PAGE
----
Martin Rodbell was an American biochemist and molecular endocrinologist who, together with Alfred G. Gilman, shared the Nobel Prize in Physiology or Medicine in 1994. Despite his parents’ wishes for him to pursue medicine, he graduated from John Hopkins University with a bachelor’s degree in biology and a doctorate from Washington University in Seattle. Following that, he joined the National Institute of Health and began his career as a researcher at the National Heart Institute in Bethesda, after two years of postdoctoral work at the University of Illinois. He started working on lipoproteins here and was able to identify five distinct proteins. But he soon left this field to research hormone actions in isolated cells. Following that, he began working on’signal transduction,’ which led to the discovery of G-protein, after being inspired by Sutherland’s hypothesis of’second messenger.’ He was awarded the Nobel Prize in Physiology or Medicine for this achievement. He was a nice and friendly human being in addition to being an exceptional scientist. Later in life, he interacted with children and encouraged them to pursue fundamental research. He emphasized that one does not need to be privileged or extraordinary to make significant scientific contributions.
Childhood and Adolescence
Martin Rodbell was born to a Jewish family in Baltimore, Maryland on December 1, 1925. Milton Rodbell, his father, was a grocer. Shirley (née Abrams) Rodbell was his mother’s name. He had a sister and a brother. Rodbell began his studies in a public school setting. Later, he transferred to Baltimore City College, a magnet high school that admitted only the most talented pupils from the city and placed a greater emphasis on languages than science.
As a result, he became interested in languages, particularly French. Simultaneously, his connection with two local lads sparked a strong interest in chemistry and mathematics in him. Finally, in 1943, he graduated from high school and enrolled at John Hopkins University, where he studied chemistry and French existential literature. As a Jew, he soon realized that resisting Hitler should be his first concern. As a result, he enlisted in the US Navy as a radio operator in 1944.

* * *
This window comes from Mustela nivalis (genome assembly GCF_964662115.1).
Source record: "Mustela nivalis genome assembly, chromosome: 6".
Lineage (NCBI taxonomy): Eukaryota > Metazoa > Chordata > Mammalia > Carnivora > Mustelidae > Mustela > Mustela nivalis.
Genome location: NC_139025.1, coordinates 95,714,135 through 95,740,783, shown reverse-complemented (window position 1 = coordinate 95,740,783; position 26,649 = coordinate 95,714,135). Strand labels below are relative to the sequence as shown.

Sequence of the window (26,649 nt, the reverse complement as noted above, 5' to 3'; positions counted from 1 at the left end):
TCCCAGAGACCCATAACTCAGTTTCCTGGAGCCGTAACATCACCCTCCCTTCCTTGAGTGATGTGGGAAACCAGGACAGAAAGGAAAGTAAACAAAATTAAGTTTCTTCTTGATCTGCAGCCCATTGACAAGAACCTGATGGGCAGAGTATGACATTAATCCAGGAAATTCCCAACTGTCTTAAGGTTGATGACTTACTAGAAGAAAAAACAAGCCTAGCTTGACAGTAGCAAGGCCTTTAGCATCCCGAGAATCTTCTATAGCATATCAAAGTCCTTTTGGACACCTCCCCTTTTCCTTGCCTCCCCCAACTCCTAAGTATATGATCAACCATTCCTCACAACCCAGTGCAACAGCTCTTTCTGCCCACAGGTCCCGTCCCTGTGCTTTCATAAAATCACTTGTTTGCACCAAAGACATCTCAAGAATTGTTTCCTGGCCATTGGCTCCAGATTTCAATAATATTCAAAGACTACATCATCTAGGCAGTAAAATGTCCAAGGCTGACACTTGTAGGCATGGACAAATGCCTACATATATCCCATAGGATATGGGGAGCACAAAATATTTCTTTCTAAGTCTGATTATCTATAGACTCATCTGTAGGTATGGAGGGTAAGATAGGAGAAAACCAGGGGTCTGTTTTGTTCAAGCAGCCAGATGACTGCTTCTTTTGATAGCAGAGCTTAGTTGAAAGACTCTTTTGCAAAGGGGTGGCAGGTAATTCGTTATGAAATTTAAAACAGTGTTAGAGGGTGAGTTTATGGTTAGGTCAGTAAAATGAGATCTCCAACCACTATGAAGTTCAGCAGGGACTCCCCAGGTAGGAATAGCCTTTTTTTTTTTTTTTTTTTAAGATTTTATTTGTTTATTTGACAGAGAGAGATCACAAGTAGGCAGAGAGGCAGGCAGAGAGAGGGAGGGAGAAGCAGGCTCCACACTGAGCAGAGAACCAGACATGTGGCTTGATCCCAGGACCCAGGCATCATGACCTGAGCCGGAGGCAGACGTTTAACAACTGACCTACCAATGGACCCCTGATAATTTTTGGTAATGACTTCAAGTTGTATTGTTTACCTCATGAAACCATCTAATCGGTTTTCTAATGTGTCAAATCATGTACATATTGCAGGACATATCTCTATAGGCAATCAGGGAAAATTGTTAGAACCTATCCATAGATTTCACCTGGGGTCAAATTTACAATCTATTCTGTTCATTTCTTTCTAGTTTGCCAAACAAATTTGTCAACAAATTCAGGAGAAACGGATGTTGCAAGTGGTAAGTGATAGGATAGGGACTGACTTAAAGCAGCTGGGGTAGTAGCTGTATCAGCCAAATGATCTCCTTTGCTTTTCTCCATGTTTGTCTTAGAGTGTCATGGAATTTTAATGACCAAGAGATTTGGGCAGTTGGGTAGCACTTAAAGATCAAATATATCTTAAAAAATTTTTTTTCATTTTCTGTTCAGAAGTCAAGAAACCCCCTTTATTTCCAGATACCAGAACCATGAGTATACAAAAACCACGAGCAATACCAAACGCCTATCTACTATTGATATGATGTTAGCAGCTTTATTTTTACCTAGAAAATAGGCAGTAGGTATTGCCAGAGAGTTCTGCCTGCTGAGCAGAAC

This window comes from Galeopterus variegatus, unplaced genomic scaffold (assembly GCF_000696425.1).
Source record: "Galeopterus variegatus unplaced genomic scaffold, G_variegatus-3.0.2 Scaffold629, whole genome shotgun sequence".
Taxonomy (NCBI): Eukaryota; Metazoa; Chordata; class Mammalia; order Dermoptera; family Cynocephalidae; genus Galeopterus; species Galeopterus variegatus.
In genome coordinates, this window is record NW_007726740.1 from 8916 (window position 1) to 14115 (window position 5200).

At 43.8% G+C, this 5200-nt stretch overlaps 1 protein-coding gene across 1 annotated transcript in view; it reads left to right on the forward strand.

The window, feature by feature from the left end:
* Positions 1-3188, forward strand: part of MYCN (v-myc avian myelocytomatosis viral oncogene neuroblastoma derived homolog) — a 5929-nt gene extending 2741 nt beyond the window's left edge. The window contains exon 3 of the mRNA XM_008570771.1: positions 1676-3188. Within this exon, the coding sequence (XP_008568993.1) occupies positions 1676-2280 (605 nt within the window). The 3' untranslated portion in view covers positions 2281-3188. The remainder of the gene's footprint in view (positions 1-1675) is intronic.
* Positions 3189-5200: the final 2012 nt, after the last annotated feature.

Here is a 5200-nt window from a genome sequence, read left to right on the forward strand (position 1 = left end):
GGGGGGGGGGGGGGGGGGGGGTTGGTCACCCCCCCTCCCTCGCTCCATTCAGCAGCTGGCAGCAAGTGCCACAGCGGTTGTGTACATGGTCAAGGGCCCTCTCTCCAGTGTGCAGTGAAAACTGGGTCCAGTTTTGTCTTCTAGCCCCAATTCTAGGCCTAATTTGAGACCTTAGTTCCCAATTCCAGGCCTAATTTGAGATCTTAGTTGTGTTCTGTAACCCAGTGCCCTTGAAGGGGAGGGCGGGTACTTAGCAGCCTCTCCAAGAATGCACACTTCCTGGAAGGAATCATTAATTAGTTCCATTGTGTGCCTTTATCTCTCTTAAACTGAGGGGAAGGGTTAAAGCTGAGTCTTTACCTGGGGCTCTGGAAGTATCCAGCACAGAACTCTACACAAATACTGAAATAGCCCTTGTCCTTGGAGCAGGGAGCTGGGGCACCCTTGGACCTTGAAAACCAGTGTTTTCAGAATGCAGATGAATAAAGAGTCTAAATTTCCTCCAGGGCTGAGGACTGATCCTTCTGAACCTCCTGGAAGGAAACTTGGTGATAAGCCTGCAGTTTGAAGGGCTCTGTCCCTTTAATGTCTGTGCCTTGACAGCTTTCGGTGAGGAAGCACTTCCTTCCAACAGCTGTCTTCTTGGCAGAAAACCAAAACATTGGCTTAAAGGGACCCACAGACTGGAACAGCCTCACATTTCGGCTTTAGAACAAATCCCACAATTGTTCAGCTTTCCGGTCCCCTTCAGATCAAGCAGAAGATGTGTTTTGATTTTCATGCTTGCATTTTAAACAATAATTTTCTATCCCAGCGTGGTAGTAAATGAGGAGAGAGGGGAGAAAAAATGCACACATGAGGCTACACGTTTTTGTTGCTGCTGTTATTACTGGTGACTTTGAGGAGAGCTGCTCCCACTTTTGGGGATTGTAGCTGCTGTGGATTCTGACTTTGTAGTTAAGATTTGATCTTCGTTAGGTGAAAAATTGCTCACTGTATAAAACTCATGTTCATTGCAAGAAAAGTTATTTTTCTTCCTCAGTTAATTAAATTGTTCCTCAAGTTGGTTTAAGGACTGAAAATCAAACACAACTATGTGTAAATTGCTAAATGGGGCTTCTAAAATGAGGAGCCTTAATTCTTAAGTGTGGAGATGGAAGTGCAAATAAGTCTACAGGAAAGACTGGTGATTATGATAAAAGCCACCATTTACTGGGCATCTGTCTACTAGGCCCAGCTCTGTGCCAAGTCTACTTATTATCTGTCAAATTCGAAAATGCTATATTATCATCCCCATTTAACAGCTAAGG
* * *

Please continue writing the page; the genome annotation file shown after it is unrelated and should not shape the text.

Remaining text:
In the South Pacific, his Corp was mostly engaged with the Japanese. During this time, he got the opportunity to connect with natives in the Philippines, Korea, and China who were living in difficult circumstances. According to him, this helped him develop a “healthy regard for the human situation.” He returned to John Hopkins University in 1946 after being discharged from the military. Despite his father’s wishes for him to study medicine, he preferred French. Professor Bentley Glass’ excitement caught his attention as he was going through this issue, and he recommended him to pursue a career in biochemistry.
As a result, he decided to focus in biology, but he had to take an additional year of advanced chemistry because he had not studied it previously. In 1949, he earned his bachelor’s degree in biology. He then went to the University of Washington in Seattle, where he began his dissertation research on the production of lecithin in the rat liver, earning his PhD in 1954.
Career of Martin Rodbell
Rodbell began working as a postdoctoral researcher at the University of Illinois in Urbana-Champaign in 1954, shortly after receiving his PhD. Under Herbert E. Carter’s supervision, he worked on the biosynthesis of the antibiotic chloramphenicol. In 1956, his fellowship tenure came to an end. Rodbell had realized by this point that he was not fit out for an academic career and that his strong suit was research.
As a result, he accepted a research biochemist post at the National Heart Institute in Bethesda, Maryland. It was a part of the National Institutes of Health, and Rodbell worked there until 1994, when he retired. He started working on lipoproteins on the surface of chylomicrons at this point. He identified at least five different proteins using a newly discovered ‘fingerprinting’ technique. Much later, it was discovered that these proteins had a significant role in lipoprotein-related illnesses.
In 1960, he chose to resume his original cell biology studies. Fortunately, he was awarded a fellowship, allowing him to enroll at the University of Brussels. He picked up a lot of new skills there. He was particularly intrigued by an ultrathin x-ray film technology for recording the localisation of tritium-labeled molecules inside cells.
Later, he moved to Leiden, Netherlands, to work in the laboratory of Dr. Peter Gaillard, a pioneer in cell culturing techniques. He received training in assessing the uptake of tritium-labeled chylomicrons using cultured cardiac cells.